It’s hard to get Mexican food right. In a prior life, I even wrote a column about how it was impossible to find good Mexican cuisine in El Paso, and that’s Texas — a walk across the border from Mexico. “So what hope does Chattanooga have?!” I cried to the heavens. Fortunately, the food gods were listening, and while they are a capricious lot that made Taquería Jalisco wander for years — from the Chattanooga Market to a trailer outside the now-closed Discoteca bar on Main Street — they have finally granted it a permanent home on Rossville Avenue.
IF YOU GO
Where: Taquería Jalisco, 1634 Rossville Ave.
Hours: 10 a.m. - 7 p.m. Monday-Thursday, 10 a.m.-8 p.m. Friday and Saturday.
Price range: $2 (taco)-$12 (fajita plate).
There’s nothing quite as disconcerting as going to a Mexican restaurant, being handed a menu and realizing you’ve seen the exact same one before. This generic menu, which I am sure is part of the Set Up Your Own Mexican Restaurant Kit sold by finer restaurant suppliers, has a few variations for whatever dish the chef wants to call his own, but frankly there are only so many ways you can name grilled chicken with white cheese sauce.
The menu at Taquería Jalisco is basic and limits itself to Mexican staples, only throwing in some pupusas to compete with Salvadoran restaurant Conga down the block. Starters include guacamole ($4), tamales ($2), tostadas, gorditas and sopes (all $2.50). Like most traditional Mexican food, all these dishes are a combination of corn, cheese, beans, lettuce, a spicy sauce or pico de gallo, your choice of meat (or veggie) and some sour cream for the gringos.
Meat choices are steak, chicken, chorizo, beef tongue, pastor (marinated pork), fish, shrimp and barbacoa (braised beef). You can also include rice and beans as a side with any dish.
The tacos are served either Mexican style, which is a corn tortilla with meat, cilantro and onion, or American style, which is a flour tortilla with meat, lettuce, pico de gallo and cheese. Diners are free to mix and match, though, so feel free to throw some sour cream on that cilantro or add some jalapeños to your onions.
Main-course dishes include quesadillas ($6.50) which come with rice and beans; and sincronizadas ($6), which are similar to quesadillas but are stuffed with cheese, jalapeño, lettuce, tomato, onion, avocado and meat. Burritos ($6) come with a side of chips and are 12-inch monsters stuffed with beans, rice, lettuce, pico de gallo, cheese and meat. Tortas ($6.50) are sandwiches on bolillo bread layered with lettuce, tomato, onion, jalapeño, avocado, cheese and meat. They also offer a carne asada plate ($8) with rice and beans, and fajitas ($12) with your choice of meat served with rice and beans.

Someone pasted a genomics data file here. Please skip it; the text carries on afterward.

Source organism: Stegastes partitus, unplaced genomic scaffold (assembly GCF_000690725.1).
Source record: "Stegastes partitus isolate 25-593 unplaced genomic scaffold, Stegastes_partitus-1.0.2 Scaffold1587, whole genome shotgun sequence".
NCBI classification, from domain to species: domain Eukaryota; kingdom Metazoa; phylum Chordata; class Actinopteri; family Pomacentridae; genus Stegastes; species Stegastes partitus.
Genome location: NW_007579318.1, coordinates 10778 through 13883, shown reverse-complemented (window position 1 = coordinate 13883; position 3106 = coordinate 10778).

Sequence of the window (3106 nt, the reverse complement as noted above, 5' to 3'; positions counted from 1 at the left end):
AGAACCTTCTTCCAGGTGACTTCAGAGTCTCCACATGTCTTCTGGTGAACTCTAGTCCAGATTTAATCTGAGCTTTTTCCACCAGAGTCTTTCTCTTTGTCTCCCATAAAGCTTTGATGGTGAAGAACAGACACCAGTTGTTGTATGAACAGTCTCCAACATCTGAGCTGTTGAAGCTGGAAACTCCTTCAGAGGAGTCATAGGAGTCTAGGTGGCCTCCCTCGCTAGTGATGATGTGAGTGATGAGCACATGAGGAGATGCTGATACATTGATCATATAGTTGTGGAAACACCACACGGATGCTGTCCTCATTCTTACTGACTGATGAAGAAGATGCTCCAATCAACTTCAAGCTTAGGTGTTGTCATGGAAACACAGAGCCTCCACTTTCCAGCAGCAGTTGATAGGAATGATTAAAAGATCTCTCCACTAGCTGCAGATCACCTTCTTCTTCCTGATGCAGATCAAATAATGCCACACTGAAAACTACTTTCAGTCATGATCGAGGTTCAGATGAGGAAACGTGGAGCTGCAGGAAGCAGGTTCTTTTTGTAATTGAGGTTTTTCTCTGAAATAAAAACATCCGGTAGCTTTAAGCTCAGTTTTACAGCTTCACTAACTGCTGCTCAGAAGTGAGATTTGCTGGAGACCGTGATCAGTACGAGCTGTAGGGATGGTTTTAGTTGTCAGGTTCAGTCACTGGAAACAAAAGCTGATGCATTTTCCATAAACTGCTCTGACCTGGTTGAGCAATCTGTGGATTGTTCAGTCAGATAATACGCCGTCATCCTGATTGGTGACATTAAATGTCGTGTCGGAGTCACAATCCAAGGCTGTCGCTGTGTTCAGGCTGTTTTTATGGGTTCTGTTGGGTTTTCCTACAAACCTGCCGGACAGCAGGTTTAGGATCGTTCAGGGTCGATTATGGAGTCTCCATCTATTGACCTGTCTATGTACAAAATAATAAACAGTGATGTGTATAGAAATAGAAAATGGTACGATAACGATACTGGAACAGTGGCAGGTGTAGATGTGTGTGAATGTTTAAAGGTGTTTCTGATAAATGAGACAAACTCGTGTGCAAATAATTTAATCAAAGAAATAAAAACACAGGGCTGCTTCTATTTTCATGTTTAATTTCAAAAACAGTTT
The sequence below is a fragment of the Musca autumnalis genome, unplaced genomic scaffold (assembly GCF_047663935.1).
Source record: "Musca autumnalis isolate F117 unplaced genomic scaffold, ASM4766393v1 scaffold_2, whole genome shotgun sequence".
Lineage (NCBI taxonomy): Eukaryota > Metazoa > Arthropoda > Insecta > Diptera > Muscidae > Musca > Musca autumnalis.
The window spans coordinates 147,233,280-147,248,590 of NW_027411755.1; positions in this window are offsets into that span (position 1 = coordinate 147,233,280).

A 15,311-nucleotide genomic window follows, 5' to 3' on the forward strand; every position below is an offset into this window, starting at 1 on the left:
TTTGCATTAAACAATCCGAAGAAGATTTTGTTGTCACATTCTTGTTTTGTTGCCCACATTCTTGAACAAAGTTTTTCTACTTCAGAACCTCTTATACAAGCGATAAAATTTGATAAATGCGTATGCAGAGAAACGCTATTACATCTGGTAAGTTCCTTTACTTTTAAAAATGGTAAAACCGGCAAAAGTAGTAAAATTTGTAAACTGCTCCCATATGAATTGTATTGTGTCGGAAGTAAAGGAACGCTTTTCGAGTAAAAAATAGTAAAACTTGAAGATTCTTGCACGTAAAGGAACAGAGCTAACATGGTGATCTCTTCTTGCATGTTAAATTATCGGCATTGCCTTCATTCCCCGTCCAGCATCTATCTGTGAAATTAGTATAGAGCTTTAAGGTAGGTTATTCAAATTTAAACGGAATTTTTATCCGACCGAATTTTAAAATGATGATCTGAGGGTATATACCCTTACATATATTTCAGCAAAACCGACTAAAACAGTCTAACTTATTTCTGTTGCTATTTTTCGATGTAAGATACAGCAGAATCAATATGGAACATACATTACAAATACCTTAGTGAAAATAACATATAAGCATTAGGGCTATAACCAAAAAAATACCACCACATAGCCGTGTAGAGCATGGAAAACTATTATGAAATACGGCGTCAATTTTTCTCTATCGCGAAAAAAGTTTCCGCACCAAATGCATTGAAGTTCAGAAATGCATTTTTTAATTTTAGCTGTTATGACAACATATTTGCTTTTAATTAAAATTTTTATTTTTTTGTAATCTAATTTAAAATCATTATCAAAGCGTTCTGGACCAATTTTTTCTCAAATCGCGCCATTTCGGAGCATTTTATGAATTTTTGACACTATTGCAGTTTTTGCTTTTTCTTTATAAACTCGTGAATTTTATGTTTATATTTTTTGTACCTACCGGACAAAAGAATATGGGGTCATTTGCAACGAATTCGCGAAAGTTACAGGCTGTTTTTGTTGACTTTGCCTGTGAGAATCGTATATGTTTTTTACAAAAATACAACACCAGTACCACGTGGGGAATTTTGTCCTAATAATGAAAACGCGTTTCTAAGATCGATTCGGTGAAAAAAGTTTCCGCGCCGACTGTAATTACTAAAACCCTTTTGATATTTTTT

There is a daily lunch special of two tacos, rice and beans for $5 and a special of the day which is an off-menu item. Menudo, a spicy pork belly soup that is as delicious as it doesn’t sound, is available on Saturdays for $6.
On this particular occasion I tried the guacamole, a chicken burrito and a chorizo (spicy sausage) gordita. The guacamole is made fresh, hence the steep price compared to other fare on the menu, but was worth it. The burrito, which is kindly sliced in half, was more than I could consume in one sitting, so I saved some for later and sampled the gordita. Both were good, although I always forget I’m not that crazy about chorizo outside of breakfast.
The service was excellent, the order was taken promptly, and the food came very quickly. The server was knowledgeable, and he explained menu items to patrons with ease.
This may be a good place to mention that if you’re accustomed to receiving complimentary chips and salsa with your meal, you will be disappointed. In fact, chips and salsa aren’t even on the menu. This may be a holdover from when the taquería was serving food out of the trailer and may change if customers point it out.
Speaking of the trailer, if you peek around the building you will see that it still operates as the kitchen for the restaurant. The space itself can be charitably described as cozy if you stop by on a date, and as trouble if more than 15 people want to have a seat inside, but that’s part of its charm. Outside seating will be available as weather permits.
As an honest-to-goodness Mexican, I can amply recommend Taquería Jalisco. I wouldn’t mind if Chattanooga had an upscale Mexican restaurant with more complex dishes, but for the basics there’s no beating this place.
Three quick caveats:
* Bring cash. They are still working on getting the system to accept credit and debit cards, so come prepared.
* Don’t be surprised if they’re out of something. Because they make everything fresh, sometimes they run out early on popular items like tamales.
* Taquería Jalisco will be closed for maintenance from Dec. 26 to Jan. 12. Do yourself a favor and check them out this weekend, then ask the food gods how they can possibly be so cruel.
Contact Luis Carrasco at firstname.lastname@example.org or 423-757-6458.
Luis F. Carrasco joined the Times Free Press in 2007 as managing editor for Noticias Libres, a Spanish-language weekly covering East Tennessee and Northwest Georgia, before transitioning in 2010 to the Times Free Press webdesk. He has previously worked as an assistant city editor at the El Paso Times, where he also was a pop culture columnist and blogger, and was the founding managing editor for El Diario de El Paso, a Spanish-language daily published ...